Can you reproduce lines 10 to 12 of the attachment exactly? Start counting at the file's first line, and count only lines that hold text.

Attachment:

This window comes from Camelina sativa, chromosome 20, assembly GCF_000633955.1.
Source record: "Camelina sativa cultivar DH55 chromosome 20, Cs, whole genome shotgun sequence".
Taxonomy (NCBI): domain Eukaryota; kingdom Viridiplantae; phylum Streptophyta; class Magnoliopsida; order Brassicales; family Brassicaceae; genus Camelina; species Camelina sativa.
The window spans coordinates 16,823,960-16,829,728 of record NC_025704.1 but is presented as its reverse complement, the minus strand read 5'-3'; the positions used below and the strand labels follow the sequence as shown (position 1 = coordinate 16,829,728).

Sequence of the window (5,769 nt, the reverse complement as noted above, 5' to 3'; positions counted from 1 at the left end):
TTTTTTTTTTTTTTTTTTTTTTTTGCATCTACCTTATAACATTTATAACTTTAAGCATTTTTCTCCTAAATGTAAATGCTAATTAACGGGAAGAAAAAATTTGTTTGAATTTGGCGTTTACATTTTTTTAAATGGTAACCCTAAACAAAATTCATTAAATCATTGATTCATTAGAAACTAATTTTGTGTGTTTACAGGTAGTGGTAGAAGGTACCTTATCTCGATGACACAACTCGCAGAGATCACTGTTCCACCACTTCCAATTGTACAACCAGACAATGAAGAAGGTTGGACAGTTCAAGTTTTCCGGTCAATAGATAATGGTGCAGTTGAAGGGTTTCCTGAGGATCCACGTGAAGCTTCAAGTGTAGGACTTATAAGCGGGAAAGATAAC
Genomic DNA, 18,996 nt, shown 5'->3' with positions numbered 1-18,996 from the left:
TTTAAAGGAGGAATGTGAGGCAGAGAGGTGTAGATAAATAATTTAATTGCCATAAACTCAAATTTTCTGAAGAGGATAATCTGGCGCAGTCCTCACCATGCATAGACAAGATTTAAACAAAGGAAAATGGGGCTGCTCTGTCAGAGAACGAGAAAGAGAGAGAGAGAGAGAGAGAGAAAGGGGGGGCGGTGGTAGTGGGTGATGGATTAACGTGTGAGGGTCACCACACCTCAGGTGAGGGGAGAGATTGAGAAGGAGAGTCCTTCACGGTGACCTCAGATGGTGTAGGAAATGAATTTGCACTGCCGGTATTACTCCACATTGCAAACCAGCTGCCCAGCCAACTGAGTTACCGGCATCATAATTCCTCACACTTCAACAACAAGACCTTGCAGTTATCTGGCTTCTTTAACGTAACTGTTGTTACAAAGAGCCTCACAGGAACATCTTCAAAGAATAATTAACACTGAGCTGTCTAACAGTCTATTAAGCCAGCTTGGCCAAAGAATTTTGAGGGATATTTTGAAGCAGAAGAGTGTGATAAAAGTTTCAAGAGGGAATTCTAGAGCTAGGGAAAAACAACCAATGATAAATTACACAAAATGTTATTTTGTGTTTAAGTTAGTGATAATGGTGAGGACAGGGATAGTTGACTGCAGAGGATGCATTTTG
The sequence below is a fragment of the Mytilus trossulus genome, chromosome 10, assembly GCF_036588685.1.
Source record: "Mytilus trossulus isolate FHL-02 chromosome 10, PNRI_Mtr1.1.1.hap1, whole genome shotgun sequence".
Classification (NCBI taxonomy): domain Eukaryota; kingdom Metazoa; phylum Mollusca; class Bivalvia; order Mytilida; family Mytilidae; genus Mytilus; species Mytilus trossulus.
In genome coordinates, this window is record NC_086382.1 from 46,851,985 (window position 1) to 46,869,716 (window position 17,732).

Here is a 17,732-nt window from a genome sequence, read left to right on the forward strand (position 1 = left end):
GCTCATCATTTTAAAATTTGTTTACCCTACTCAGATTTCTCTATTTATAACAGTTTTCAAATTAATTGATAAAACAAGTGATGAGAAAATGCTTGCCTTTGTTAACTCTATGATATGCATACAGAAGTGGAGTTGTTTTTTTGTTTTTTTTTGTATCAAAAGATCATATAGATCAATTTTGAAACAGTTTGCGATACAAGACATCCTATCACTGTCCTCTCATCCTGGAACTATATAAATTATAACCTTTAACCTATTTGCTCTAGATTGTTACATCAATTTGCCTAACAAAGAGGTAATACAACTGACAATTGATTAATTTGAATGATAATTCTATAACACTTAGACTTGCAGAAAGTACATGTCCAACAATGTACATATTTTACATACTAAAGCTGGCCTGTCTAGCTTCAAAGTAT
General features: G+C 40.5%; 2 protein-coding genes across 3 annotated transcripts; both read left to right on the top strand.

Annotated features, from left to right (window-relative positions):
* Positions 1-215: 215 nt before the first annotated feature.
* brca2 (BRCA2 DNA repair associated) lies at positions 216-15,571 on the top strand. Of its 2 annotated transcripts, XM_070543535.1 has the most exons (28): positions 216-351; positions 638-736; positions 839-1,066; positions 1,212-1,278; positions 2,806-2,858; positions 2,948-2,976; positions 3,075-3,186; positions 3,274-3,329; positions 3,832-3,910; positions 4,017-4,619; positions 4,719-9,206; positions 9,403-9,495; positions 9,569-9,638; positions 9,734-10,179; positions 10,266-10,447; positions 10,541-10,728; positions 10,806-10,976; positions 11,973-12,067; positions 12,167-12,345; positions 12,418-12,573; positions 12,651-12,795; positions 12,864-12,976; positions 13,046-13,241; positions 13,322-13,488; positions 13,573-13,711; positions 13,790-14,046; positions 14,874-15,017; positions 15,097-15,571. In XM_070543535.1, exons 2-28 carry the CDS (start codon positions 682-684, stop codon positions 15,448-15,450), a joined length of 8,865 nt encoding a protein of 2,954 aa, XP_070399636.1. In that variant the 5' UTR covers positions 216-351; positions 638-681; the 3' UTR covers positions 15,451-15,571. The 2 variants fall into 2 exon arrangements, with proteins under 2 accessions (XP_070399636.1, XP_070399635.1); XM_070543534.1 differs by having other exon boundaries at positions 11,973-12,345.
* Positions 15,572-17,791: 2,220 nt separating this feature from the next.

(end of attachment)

Source record: "Mytilus trossulus isolate FHL-02 chromosome 10, PNRI_Mtr1.1.1.hap1, whole genome shotgun sequence".
Classification (NCBI taxonomy): domain Eukaryota; kingdom Metazoa; phylum Mollusca; class Bivalvia; order Mytilida; family Mytilidae; genus Mytilus; species Mytilus trossulus.
In genome coordinates, this window is record NC_086382.1 from 46,851,985 (window position 1) to 46,869,716 (window position 17,732).